If I got it straight, the international consortium of Grant Thornton is writing the check to settle up for the fiasco on the Parmalat audit.
You may vaguely recall that mess. In two sentences, Parmalat had a fake bank account in the Cayman Islands that supposedly held €3.95B (yes, four billion Euros, that’s 4,000,000,000) which was around half of the consolidated balance sheet of about €8B as of 12/31/03. The auditors in the Italian affiliate (if I recall correctly) of GT sent a confirm to the address the client gave them for the bank in the Caymans which was, of course, intercepted, signed by company staff, and returned to the auditor.
The scheme fell apart and has been rattling around in the legal system for just over a decade, in and out of the US and bouncing between circuits when here.
I discussed this fiasco back in August 2013: 3 bank confirmation frauds.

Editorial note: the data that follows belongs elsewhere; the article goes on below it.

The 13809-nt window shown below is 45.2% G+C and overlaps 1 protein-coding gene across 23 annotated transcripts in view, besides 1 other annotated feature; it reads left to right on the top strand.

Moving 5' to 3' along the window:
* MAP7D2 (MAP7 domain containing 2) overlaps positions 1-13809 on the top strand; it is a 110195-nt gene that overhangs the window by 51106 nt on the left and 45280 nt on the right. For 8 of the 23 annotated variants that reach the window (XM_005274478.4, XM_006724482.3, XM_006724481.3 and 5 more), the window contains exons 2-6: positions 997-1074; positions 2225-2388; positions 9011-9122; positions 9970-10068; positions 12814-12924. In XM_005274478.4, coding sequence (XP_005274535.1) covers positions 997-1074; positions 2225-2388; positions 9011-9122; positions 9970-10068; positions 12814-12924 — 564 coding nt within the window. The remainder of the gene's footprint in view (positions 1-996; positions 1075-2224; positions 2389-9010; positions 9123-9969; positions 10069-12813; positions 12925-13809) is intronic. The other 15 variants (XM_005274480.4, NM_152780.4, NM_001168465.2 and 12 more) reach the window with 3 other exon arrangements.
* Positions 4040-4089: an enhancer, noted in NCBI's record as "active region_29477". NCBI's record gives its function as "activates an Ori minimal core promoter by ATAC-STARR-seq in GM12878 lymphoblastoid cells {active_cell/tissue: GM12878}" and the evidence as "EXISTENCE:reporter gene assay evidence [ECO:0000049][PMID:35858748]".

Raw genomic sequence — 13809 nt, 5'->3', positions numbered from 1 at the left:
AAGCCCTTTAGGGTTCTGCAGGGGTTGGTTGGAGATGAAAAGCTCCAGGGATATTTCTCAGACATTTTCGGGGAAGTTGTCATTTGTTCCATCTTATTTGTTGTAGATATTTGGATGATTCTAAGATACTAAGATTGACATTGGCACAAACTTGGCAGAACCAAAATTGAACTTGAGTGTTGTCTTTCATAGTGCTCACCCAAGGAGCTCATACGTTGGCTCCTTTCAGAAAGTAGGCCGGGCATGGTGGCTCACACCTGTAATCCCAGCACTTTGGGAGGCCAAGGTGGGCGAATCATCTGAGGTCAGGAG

Hint for auditors:
You might want to do far more work than just send a confirm to the address your client provides when the balance of cash is somewhere in the range of half of total assets.
After all, verifying the address and controlling the confirm is required by GAAS. Doing a bit more than a mailed confirm for half the balance sheet would seem to be an extremely obvious further audit procedure if the thought of risk assessment even enters your mind. One final reason for doing more work on a g/l account containing a several billion number, which I mentioned in July 2014:
Here’s another reason to verify confirm addresses and think carefully during an audit: you don’t want to relive the bad audit for the next decade.
Can you picture the misery of the staff and partners who have dealt with this for the last 11 years?
One final motivation to do good work: What do you suppose the cost is for all this litigation? Over the course of a decade? At the appellate level?